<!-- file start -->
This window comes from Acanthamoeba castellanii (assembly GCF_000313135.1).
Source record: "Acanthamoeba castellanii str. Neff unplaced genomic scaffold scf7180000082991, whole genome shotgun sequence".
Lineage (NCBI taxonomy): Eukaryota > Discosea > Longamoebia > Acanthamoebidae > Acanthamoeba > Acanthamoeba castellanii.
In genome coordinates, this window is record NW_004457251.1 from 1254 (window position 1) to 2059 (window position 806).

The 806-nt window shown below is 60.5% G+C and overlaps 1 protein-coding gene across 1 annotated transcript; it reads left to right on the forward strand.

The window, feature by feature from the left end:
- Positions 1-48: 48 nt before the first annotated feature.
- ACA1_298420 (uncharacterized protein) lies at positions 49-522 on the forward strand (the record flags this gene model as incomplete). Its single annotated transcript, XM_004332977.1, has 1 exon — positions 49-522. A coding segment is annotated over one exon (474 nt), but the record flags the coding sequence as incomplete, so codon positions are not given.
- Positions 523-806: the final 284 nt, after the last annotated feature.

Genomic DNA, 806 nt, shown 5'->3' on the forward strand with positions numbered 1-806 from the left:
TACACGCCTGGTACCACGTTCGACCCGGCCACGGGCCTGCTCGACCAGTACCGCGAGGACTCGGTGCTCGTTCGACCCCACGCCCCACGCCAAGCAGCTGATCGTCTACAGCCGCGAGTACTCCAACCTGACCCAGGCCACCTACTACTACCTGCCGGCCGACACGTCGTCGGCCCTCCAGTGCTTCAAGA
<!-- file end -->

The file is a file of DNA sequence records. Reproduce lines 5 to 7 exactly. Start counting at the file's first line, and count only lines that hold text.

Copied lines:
The 806-nt window shown below is 60.5% G+C and overlaps 1 protein-coding gene across 1 annotated transcript; it reads left to right on the forward strand.

The window, feature by feature from the left end:
- Positions 1-48: 48 nt before the first annotated feature.